Up until now I’ve always advocated that small businesses use a purely white hat approach to link building for their SEO. However, I’ve recently changed my stance as I think for most small businesses, the cost of outsourcing this type of SEO campaign is now just too high and hence not really worth it. You’ll notice I said ‘outsourcing’ and that’s because results are certainly still attainable with little to no out of pocket expenses, if you do the majority of the work yourself as the business owner. This means doing things like writing content, networking and building relationships with the other websites in your industry and conducting outreach campaigns. There are many free resources and some great paid courses out there to help you learn how to do this but most small business owners are not interested in spending the time and effort to learn these things themselves and would rather just outsource their SEO to a reputable provider (such as us).
The link building we are now doing is via in-content links in guest posts. This means that we offer to write articles for free for third party websites and these articles will include links pointing back to the client’s website. When these third party websites publish the articles, with the links still embedded, they will become discoverable by search engines and therefore will help the client’s website to rank better.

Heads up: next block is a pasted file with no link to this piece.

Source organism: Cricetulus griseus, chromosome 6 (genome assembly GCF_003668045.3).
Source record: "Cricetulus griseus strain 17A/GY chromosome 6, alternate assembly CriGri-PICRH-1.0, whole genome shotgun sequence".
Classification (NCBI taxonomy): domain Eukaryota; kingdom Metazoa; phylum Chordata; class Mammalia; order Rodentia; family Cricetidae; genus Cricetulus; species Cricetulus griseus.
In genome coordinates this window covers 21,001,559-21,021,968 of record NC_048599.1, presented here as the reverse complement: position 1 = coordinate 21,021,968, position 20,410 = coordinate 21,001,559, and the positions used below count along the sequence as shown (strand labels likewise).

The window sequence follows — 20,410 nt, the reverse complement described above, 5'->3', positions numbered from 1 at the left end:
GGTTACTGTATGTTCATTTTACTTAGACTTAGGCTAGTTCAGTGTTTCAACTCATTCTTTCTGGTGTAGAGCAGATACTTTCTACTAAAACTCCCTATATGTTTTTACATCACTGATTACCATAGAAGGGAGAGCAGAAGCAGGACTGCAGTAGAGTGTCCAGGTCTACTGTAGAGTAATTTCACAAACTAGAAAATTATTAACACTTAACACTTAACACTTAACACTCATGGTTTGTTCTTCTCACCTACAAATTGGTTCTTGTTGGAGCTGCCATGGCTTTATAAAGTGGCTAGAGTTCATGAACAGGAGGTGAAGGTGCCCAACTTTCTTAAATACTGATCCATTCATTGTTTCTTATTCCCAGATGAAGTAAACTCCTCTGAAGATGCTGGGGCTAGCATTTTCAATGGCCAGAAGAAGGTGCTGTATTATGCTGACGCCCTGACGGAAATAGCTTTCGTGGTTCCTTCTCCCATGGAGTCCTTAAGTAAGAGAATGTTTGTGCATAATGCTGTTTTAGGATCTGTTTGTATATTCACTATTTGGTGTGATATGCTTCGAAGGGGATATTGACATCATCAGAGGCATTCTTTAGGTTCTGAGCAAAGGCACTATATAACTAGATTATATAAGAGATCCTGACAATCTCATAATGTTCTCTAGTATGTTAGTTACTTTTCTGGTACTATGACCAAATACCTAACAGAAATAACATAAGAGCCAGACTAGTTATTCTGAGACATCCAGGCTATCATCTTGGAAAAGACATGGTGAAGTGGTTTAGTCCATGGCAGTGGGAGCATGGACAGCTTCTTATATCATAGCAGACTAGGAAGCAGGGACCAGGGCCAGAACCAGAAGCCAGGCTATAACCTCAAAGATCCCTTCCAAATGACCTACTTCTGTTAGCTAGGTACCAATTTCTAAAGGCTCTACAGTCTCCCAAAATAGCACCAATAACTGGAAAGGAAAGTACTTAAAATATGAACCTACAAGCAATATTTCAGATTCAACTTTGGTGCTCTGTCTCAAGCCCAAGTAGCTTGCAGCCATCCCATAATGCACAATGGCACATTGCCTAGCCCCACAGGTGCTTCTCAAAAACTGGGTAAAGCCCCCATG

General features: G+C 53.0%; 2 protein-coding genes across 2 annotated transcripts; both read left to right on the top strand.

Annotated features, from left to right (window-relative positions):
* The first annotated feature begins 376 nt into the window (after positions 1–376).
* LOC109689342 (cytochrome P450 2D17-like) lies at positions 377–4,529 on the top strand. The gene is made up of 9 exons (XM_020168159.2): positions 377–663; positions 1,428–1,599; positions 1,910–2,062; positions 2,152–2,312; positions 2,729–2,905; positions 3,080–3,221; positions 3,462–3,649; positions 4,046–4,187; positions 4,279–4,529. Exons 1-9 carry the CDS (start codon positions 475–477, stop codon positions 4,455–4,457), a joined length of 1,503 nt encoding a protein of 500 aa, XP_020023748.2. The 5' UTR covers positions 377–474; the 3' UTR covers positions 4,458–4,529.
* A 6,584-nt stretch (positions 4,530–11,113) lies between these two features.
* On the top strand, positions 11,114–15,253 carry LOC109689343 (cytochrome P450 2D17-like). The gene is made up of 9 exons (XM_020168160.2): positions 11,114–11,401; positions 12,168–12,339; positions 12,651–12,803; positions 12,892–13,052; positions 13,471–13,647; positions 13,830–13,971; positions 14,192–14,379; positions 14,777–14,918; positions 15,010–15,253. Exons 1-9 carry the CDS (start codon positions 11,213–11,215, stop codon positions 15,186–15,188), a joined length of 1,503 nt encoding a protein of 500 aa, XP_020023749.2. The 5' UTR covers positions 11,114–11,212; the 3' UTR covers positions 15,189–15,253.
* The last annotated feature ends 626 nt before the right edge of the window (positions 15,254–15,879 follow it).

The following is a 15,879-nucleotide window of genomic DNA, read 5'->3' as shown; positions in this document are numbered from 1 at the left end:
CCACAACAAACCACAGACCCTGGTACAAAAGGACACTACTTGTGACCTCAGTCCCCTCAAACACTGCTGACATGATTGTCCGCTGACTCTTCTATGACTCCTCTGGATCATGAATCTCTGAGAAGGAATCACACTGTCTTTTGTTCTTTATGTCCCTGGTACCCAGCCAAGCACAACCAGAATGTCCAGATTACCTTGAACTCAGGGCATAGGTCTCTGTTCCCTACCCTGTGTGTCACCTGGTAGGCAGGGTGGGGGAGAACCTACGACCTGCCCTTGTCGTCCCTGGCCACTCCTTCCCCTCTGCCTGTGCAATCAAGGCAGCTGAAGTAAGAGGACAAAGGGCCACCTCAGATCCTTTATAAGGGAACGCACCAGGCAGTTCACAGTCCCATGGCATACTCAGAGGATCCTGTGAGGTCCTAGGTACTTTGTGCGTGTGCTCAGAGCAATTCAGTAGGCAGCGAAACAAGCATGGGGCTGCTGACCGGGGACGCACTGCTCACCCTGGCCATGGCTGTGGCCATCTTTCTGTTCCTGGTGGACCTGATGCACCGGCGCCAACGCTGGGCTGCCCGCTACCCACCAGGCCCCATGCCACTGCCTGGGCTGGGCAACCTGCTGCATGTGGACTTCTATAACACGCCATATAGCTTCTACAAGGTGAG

It’s worth noting that many in the SEO industry believe this type of link building to be entirely white hat anyway. There’s no official definition of ‘white hat’ and the search engines are often pretty vague with their guidelines so it makes it difficult to define what’s ok and what isn’t. One approach is to ask; “are the links being given after being scrutinised by a relatively unbiased editorial process?” If they are, then you can say the links are white hat. Using this approach, you can say that this type of guest post link building does produce white hat links as the third party websites must manually approve them when they review the article before publication and do have the option to remove the links or make them ‘no followed’ (which tells search engines not to trust them). I agree that this logic is generally sound although there is a risk that the editorial decision isn’t totally unbiased due to the way that guest posts come about and the benefit of them to the third party website (I go into more detail about that here).
Another approach to determining if a tactic is purely white hat is to ask; “would you be happy to explain exactly what you’re doing to a member of Google webspam team?” I think most SEOs, including us, would not be entirely comfortable with this, which suggests that perhaps its not an entirely white hat tactic after all. However, we can definitely say that links resulting from this tactic are at the higher end of the quality spectrum and paired with the fact that they will be difficult to differentiate from natural links, this makes them low risk even if not totally white hat.
In conclusion, in-content guest post links are not entirely white hat but they are relatively high quality, affordable, effective and low risk which makes them an excellent choice for small businesses wanting to embark on an outsourced SEO campaign.
Please contact us if you’d like to learn more about our link building services and SEO campaigns.